The so-called downside to change is that folks need convincing that change is actually happening. That’s why the Nuggets feel slighted by the public reception to their rise. They complain, in unison: We’re being ignored. Well, the reaction to the Nuggets reflects more surprise than anything, more about a basketball world so connected to the traditional powers lurking this time of year that what everyone is experiencing right now seems … different.
The Warriors won so often and went so deep into May and June that they were soon on a first-name basis with that world: Steph, Klay, Draymond. That’s why their name-brand recognition was steep, along with the TV ratings. That world knew them because the Warriors constantly played before the brightest lights and reached the highest stage, where the world watched and studied. That world is just discovering Jokic and Murray, and that’s not being disrespectful — although the Nuggets, in their eager search for motivation, will take it that way — that’s just what familiarity brings and breeds over a period of time.
“We’re not talked about and we take it personally and strive to keep proving everybody wrong,” said Caldwell-Pope.
What’s strange is how the scream of disrespect discounts the fact that Jokic was rightly voted MVP the last two years and runner-up this season. Also: Murray would’ve made at least one All-NBA team if not for a knee injury and a lengthy recovery period that included an entire season erased. Maybe the same for Porter, who dealt with a back injury and missed nearly an entire season as well. How can anyone become fixated on the Nuggets when, aside from their ambitious beginning in the 2020 bubble where they reached the conference finals, their time intact and their rise to the West mountaintop has been such a small and recent sample size?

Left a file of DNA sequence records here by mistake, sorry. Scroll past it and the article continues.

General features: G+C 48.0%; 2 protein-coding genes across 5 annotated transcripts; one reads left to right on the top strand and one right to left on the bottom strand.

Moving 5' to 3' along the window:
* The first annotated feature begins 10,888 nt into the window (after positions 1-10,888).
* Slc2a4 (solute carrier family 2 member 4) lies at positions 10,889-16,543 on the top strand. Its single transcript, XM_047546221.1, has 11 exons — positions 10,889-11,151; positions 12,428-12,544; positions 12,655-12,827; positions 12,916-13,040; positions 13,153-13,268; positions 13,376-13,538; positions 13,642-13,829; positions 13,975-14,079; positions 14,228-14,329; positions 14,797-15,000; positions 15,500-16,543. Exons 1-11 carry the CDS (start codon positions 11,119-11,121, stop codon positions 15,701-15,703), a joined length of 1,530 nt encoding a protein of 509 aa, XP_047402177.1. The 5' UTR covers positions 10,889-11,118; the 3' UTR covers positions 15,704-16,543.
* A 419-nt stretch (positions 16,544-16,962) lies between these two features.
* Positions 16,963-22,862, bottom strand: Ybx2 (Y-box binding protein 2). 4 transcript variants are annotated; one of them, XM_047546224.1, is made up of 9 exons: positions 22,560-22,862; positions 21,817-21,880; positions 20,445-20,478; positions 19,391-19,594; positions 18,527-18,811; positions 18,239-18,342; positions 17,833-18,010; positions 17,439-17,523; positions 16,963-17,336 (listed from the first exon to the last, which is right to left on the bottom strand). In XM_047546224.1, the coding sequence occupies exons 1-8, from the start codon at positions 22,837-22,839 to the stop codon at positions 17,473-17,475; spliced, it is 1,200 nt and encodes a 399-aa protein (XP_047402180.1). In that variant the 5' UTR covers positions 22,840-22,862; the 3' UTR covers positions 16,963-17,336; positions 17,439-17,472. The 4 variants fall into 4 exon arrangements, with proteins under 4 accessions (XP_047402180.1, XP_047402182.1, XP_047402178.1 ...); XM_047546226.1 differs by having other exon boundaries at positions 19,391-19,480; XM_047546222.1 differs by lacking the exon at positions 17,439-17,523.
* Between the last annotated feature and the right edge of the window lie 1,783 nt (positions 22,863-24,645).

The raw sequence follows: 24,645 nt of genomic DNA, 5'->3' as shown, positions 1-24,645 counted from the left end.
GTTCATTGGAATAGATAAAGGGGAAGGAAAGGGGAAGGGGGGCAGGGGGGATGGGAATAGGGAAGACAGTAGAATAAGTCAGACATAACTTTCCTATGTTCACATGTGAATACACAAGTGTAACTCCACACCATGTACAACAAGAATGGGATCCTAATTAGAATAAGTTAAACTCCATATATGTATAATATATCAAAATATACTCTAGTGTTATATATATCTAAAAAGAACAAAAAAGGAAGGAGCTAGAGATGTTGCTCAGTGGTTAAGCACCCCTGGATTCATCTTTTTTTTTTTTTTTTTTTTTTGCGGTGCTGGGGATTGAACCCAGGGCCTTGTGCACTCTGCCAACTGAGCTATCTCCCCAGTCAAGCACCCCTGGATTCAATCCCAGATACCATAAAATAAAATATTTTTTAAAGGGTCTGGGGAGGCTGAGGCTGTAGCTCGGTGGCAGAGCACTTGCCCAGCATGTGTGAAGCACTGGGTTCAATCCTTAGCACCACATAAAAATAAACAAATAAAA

If the 2022-23 Nuggets season ends with a championship, and jumpstarts a string of multiple titles for them, they’ll be on a first-name basis, too. What’s crazy is … this could actually happen.
And if not Denver, then maybe the Kings with De’Aaron Fox and Domantas Sabonis. Or the Grizzlies, if Morant finally recognizes what’s at stake. Or possibly the Suns, depending on how many elite seasons are left inside the 34-year-old body of Kevin Durant. Or the Clippers if, and a big if, Kawhi Leonard and Paul George can stay out of street clothes.
When next season tips, those teams could see fewer red flags than the traditional favorites who might not be favorites anymore. The Warriors still have Curry, but they’re an aging core with Draymond Green staring at possible free agency. As for the Lakers, LeBron turns 39 in December, Davis still hasn’t demonstrated an ability to play anywhere close to a full season, and there’s no emerging star on the roster.
Basketball life comes at you quickly, even for teams that endured for so long in the attic of the West.
If what we’re seeing from the Nuggets is real and lasting, then the revolution, or evolution, is upon the conference. It’s no longer about Kobe and Shaq and Duncan and Steph and LeBron. It’s about a Serbian center and a Canadian point guard. It’s about a team of fresh faces bringing the same hunger and determination as the dynastic teams that ruled before them.
“I never doubt my team,” said Jokic. “I know what we are capable of doing. We have good players who can step up in the right moment.”
It’s a potential shift in the Western power structure that could send a jolting message to the basketball masses hypnotized by the last 25 years: Get used to this.
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Shaun Powell has covered the NBA for more than 25 years. You can e-mail him here, find his archive here and follow him on Twitter.